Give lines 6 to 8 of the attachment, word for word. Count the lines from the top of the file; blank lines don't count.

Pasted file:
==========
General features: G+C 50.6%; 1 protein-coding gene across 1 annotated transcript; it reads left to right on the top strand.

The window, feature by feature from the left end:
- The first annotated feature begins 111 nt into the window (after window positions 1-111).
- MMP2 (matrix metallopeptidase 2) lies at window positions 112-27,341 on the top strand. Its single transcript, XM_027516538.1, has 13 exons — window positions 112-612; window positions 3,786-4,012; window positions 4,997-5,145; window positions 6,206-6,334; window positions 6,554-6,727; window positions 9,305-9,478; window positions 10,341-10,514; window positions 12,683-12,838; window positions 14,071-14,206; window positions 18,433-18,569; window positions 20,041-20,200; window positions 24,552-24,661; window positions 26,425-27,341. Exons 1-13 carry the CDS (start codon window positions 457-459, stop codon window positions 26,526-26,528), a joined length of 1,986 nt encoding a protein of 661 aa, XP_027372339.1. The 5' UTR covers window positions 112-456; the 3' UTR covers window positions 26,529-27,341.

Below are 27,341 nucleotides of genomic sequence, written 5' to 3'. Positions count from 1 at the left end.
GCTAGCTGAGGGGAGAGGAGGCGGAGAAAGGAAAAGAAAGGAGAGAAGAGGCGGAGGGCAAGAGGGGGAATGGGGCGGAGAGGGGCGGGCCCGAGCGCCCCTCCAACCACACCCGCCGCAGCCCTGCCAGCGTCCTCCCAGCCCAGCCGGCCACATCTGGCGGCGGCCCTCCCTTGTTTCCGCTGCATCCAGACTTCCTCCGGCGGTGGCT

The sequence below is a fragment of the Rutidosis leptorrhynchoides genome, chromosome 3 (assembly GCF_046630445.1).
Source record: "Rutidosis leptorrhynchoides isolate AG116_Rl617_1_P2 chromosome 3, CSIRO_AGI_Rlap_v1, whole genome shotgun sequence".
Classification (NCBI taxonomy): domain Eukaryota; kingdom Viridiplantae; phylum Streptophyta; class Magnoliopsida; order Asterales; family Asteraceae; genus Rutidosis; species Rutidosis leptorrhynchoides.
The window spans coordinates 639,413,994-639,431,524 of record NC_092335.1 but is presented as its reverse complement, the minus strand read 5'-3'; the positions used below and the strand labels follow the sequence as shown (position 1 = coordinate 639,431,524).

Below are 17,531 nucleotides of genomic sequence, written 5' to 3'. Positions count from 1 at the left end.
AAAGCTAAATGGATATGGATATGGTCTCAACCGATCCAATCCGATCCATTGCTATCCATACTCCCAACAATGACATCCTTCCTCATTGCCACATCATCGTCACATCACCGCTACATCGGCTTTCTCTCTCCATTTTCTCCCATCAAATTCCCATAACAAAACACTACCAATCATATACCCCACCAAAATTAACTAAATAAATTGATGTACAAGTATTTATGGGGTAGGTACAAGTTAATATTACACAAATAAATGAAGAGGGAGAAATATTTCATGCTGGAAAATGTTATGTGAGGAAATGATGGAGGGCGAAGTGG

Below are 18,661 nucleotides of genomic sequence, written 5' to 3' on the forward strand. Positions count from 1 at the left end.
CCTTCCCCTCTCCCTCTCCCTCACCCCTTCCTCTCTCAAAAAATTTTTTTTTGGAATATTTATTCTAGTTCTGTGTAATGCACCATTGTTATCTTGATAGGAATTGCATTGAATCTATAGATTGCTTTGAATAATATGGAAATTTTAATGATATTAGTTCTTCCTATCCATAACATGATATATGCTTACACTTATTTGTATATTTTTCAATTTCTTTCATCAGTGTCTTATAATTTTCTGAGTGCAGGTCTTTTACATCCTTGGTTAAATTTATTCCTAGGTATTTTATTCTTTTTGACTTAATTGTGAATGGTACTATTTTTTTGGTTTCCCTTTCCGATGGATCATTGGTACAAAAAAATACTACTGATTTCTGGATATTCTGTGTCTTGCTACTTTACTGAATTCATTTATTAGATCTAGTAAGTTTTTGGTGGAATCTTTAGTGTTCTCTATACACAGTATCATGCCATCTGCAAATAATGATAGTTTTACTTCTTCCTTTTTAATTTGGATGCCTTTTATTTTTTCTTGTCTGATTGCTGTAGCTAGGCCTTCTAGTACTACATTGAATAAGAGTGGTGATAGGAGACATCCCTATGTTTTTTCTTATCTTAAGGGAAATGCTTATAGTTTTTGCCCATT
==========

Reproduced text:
GCTAGCTGAGGGGAGAGGAGGCGGAGAAAGGAAAAGAAAGGAGAGAAGAGGCGGAGGGCAAGAGGGGGAATGGGGCGGAGAGGGGCGGGCCCGAGCGCCCCTCCAACCACACCCGCCGCAGCCCTGCCAGCGTCCTCCCAGCCCAGCCGGCCACATCTGGCGGCGGCCCTCCCTTGTTTCCGCTGCATCCAGACTTCCTCCGGCGGTGGCT

The sequence below is a fragment of the Rutidosis leptorrhynchoides genome, chromosome 3 (assembly GCF_046630445.1).
Source record: "Rutidosis leptorrhynchoides isolate AG116_Rl617_1_P2 chromosome 3, CSIRO_AGI_Rlap_v1, whole genome shotgun sequence".